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Identification of phospholipid-Apo B adducts in atherosclerosis by a mass spectrometry approach

Final Report Summary - ATHERO_MASS (Identification of phospholipid-Apo B adducts in atherosclerosis by a mass spectrometry approach)

According to the World Health Organisation (WHO), cardiovascular diseases such as coronary artery disease and stroke are still the major causes of mortality in EU countries, and consequently are responsible for a major portion of total healthcare costs (hospitalisation, medication, human resources, and productivity losses). To improve this situation, it is necessary to identify patients at high risk of vascular incidents before any clinical symptoms develop, thus allowing them to receive preventative treatment. This is turn requires better understanding of the mechanisms of disease development, and improved diagnostic markers for early stages of disease.

Coronary artery disease and stroke result from an underlying process called atherosclerosis, or hardening of the arteries. This is an inflammatory condition exacerbated by high circulating levels of low density lipoprotein (LDL), often referred to as 'bad cholesterol'. In fact, it is now understood that to cause atherosclerosis, the LDL must be chemically modified in the circulation or the wall of the artery, and one of the ways in which this happens is by oxidation, caused by damaging oxygen-containing compounds. LDL particles have lipid components (consisting of many different types of fats) and a protein component (ApoB-100); both of these are susceptible to damage by oxidation, and it is thought that both types of damage could contribute to the development of atherosclerosis. Therefore, it follows that these changes to LDL could have potential as markers for early stages of cardiovascular disease. In particular, damage to the protein either directly or by reaction with oxidised lipid molecules has been suggested to relate to disease, but the structure of these protein-oxidised lipids adducts has not yet been characterised. The best technique for studying the structure of oxidative modifications to LDL is mass spectrometry, which can measure the mass (weight) of many of the different molecules in LDL and determine if they have been modified by oxidation or if protein-oxidised lipids adducts have been formed. The technique is complex to apply, especially with ApoB-100 as it is an unusually big protein, and a comprehensive study this type of LDL oxidation and its occurrence in atherosclerosis had not previously been carried out.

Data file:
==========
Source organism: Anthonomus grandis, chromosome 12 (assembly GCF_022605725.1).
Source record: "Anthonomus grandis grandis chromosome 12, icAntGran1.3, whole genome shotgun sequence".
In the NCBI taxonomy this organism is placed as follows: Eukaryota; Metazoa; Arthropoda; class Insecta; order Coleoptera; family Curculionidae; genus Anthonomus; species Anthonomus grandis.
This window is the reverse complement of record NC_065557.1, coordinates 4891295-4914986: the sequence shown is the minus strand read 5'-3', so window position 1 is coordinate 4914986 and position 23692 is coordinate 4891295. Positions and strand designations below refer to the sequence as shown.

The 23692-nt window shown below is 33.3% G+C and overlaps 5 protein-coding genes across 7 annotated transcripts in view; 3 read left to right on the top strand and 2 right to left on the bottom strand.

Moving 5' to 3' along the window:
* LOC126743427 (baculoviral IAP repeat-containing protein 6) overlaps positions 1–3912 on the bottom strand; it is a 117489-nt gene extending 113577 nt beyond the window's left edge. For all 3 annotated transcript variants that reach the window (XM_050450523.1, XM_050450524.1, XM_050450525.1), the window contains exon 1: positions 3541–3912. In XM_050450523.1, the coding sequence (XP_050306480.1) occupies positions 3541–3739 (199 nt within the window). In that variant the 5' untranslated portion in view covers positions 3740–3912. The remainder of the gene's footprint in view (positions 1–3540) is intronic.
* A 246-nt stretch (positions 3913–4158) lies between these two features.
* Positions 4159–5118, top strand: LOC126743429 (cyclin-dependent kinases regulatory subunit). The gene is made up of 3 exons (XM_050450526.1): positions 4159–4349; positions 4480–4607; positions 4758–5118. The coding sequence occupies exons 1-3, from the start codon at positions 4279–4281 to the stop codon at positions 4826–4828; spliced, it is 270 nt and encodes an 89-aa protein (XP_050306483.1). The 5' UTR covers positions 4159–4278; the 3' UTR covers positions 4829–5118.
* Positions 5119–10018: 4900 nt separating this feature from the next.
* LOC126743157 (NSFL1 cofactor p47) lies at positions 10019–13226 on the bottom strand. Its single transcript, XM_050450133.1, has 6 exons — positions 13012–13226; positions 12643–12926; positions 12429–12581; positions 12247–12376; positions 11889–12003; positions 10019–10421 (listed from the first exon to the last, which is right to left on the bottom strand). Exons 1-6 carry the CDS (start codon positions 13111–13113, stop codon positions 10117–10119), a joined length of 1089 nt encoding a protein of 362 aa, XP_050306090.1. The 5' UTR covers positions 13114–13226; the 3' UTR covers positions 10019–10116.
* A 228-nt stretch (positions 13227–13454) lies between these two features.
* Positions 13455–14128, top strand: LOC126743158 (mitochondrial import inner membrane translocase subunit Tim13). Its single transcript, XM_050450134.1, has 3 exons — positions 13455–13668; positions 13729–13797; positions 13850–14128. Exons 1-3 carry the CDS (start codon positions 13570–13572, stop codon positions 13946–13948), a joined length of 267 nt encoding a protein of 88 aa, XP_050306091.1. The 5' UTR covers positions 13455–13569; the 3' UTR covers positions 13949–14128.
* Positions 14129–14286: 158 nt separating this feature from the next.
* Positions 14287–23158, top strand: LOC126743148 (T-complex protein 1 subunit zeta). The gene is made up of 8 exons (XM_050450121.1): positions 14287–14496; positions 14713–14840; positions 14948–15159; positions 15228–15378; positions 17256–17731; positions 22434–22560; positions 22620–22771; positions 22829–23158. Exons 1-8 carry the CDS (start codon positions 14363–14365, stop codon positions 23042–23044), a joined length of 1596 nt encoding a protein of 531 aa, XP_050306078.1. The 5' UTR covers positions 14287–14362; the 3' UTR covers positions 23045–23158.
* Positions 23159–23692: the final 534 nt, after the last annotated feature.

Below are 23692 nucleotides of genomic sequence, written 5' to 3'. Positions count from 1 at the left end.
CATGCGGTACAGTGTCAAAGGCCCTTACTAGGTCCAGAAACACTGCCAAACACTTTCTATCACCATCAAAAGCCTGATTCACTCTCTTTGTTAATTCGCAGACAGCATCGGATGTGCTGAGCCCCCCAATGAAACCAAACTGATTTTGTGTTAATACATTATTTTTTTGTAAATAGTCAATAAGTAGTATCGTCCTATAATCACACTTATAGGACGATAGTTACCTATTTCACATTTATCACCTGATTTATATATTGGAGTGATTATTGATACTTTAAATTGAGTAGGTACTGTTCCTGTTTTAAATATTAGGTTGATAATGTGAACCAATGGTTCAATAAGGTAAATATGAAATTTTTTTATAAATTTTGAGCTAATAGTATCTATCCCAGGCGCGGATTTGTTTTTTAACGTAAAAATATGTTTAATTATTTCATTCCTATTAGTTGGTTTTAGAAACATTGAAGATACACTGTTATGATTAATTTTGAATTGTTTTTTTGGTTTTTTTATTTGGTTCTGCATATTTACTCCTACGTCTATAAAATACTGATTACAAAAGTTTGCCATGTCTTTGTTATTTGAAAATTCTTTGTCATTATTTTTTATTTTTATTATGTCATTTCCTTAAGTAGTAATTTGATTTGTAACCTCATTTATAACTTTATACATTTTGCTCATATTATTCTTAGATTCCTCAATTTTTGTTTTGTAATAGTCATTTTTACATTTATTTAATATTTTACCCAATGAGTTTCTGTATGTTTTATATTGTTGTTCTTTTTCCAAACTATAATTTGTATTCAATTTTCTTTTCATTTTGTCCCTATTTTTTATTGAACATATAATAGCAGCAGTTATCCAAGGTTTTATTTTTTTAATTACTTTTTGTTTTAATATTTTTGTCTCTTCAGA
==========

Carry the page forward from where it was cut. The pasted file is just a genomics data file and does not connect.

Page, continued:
The aim of the ATHERO_MASS project was to develop mass spectrometry technology to study the molecular makeup of LDL and detect many different types of LDL oxidation, but especially the formation of LDL protein-oxidised lipids adducts. The methodology was tested using normal LDL from healthy volunteers that had been treated artificially with oxidants to generate many different oxidised molecules. Once the methodology was established, the aim was to apply it to characterise LDL from patients with cardiovascular disease and compare it with LDL from healthy age-matched volunteers, to determine whether any of the components were different and had potential as diagnostic markers for disease. This latter part of the project was carried out in collabouration with Prof David Webb at the University of Edinburgh, United Kingdom. The first six months of the project was carried out at the University of Strathclyde, in Glasgow, United Kingdom, and the remainder at Aston University, Birmingham, United Kingdom.